by Steven Ertelt
March 31, 2005
Pinellas Park, FL (LifeNews.com) — Terri Schiavo’s parents were denied access to their daughter at the time of her death, according to comments from a spokesman on Thursday. Although Terri’s parents and family were with her 10 minutes before she died, Terri’s estranged husband Michael prevented them from being with her at the moment of her death.
Paul O’Donnell, a Franciscan monk who has been a spokesman for the Schindlers during the last two weeks, told reporters the news.
"They were denied access at the moment of her death,” O’Donnell said. "They are in there now praying at her bedside.”
O’Donnell told CNS News that at the end of their scheduled one hour visit, police instructed them to leave.
"At that point, they pleaded with the police — the police were acting under the orders of Michael Schiavo – that Michael allow them to stay in the room as Terri was about to pass away," O’Donnell said.
O’Donnell told CNS News that the Schindler family told police they would agree to be in the room with Michael there at the same time.
Police passed on the plea to Michael, who denied it and instructed police to threaten them with arrest if they did not comply with his wishes to leave.
"They not only escorted them out of the room, but also off the hospice property. Within ten minutes, it was reported that Terri passed away," O’Donnell said.
Father Frank Pavone of Priests for Life also visited Terri with her family Thursday morning. He confirmed to MSNBC that Michael instructed Terri’s parents, family and friends to leave.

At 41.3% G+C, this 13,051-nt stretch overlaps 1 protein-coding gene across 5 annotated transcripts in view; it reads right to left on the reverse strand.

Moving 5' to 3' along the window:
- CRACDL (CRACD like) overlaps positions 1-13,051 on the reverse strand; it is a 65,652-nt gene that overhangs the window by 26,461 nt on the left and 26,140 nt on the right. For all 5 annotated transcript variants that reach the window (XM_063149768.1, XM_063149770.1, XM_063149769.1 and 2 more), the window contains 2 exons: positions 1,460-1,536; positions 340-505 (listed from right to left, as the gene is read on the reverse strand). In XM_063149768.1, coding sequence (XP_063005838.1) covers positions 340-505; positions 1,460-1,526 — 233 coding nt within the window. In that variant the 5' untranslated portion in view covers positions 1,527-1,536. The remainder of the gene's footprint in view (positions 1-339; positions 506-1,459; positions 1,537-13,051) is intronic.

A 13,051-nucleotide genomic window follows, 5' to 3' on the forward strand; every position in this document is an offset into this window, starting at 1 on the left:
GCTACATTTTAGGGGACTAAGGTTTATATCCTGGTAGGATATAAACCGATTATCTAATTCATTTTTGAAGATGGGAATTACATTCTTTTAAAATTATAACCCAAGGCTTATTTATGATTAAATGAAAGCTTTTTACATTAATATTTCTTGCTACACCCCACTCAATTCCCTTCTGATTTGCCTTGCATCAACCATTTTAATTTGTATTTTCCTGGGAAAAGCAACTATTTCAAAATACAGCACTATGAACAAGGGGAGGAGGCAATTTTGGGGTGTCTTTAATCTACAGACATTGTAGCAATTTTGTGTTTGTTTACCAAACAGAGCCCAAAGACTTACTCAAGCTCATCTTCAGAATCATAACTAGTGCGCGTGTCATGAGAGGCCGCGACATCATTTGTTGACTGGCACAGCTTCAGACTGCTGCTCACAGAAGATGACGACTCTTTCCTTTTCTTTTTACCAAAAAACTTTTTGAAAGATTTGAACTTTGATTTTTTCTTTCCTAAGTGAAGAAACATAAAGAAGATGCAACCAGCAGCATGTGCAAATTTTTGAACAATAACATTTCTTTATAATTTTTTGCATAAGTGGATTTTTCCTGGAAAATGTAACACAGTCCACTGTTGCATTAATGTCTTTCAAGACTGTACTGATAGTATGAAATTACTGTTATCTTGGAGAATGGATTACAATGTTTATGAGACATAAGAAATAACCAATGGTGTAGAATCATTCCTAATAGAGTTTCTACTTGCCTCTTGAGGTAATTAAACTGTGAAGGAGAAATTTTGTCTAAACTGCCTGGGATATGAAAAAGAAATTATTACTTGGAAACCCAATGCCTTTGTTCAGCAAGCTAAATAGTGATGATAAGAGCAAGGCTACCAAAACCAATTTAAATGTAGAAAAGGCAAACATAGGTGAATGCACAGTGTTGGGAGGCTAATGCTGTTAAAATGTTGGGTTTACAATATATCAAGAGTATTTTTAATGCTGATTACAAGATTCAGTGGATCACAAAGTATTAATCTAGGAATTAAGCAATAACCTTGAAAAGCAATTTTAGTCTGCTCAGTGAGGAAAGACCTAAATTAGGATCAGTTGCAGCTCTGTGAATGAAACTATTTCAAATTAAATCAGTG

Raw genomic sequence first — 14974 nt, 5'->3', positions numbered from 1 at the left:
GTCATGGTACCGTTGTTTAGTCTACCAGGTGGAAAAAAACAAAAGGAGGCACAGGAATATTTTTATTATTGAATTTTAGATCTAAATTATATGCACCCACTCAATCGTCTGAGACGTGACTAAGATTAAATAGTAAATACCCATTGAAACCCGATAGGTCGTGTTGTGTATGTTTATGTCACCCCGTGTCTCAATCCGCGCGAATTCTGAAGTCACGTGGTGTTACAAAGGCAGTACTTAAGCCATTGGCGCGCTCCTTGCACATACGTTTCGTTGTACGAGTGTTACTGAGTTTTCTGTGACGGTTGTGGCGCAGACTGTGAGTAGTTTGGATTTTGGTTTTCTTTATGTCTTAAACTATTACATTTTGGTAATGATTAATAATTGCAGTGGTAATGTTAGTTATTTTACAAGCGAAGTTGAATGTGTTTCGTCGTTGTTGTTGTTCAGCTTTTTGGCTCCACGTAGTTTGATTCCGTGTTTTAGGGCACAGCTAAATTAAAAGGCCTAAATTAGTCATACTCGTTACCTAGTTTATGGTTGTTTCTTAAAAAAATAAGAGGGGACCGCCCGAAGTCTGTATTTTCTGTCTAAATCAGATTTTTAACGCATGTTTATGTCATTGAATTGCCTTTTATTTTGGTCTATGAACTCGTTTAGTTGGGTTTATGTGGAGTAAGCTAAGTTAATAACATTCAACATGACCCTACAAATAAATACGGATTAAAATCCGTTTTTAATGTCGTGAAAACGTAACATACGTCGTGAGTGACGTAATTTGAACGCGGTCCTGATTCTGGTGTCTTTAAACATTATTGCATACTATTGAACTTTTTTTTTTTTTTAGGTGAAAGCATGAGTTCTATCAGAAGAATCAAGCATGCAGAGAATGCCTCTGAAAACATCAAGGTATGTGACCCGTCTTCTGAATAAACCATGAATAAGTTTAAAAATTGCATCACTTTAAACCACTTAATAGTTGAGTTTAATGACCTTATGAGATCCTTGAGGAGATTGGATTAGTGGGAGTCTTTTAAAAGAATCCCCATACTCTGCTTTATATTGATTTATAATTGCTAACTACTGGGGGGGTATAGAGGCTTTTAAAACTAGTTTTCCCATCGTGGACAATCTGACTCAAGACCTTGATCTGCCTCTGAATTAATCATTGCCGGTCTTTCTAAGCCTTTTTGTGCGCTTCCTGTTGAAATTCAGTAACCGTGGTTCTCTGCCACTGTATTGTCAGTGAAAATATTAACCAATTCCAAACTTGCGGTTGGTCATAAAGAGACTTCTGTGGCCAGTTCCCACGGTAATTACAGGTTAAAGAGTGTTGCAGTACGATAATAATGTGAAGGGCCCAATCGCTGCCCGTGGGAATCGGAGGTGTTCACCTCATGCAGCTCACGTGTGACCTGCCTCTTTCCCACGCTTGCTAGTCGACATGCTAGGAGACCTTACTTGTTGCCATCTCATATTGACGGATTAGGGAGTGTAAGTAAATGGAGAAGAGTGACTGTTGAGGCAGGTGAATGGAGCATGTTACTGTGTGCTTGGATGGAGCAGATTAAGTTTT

"And so his heartless cruelty continues until this very last moment,” he said.
Pavone said he and Terri’s parents were praying with Terri when they were excused from her hospice room.
"We were saying to her, ‘Terri, there are a lot of people around the country praying for you,”’ Pavone said. "We were all saying the same things, assuring her that we are here, we’re not going away.”
Michael and the Schindlers have not spoken in years and they never visited Terri at Woodside Hospice at the same time.
As Terri’s legal guardian, Michael controls which people are allowed to be placed on an approved list of visitors and denied Terri’s family the right to visit with her a total of eight months during the last three years of the legal battle.
LifeNews.com previously reported on the possibility that Terri’s family may not be able to be with Terri when she died.
Last week, Hamden Baskin, one of Michael’s attorneys, said Michael would "be in a position to be with her in the end as he should as her husband."
David Gibbs, the lead attorney for the Schindler family, said they were "heartsick" over Terri’s death.
"They believe that Terri is now ultimately at peace. They intend to comfort themselves with their faith and their family at this time.”
"This is not only a death, with all the sadness that brings, but this is a killing, and for that we not only grieve that Terri has passed but we grieve that our nation has allowed such an atrocity as this and we pray that it will never happen again," Pavone added.
Visitation rights have always been an issue for the Schindlers.
In May 2004 they had to go before Judge George Greer and argue that their visitation rights should be restored.
This came after wild accusations by Schiavo’s attorney, euthanasia advocate George Felos, that the parents had caused puncture marks on the disabled woman’s arms and caused her feeding tube to be wrapped around her back.
Related news stories:
Terri Schiavo Case Reveals How We Treated Disabled Americans
Related web sites:
Terri Schiavo’s parents – https://www.terrisfight.org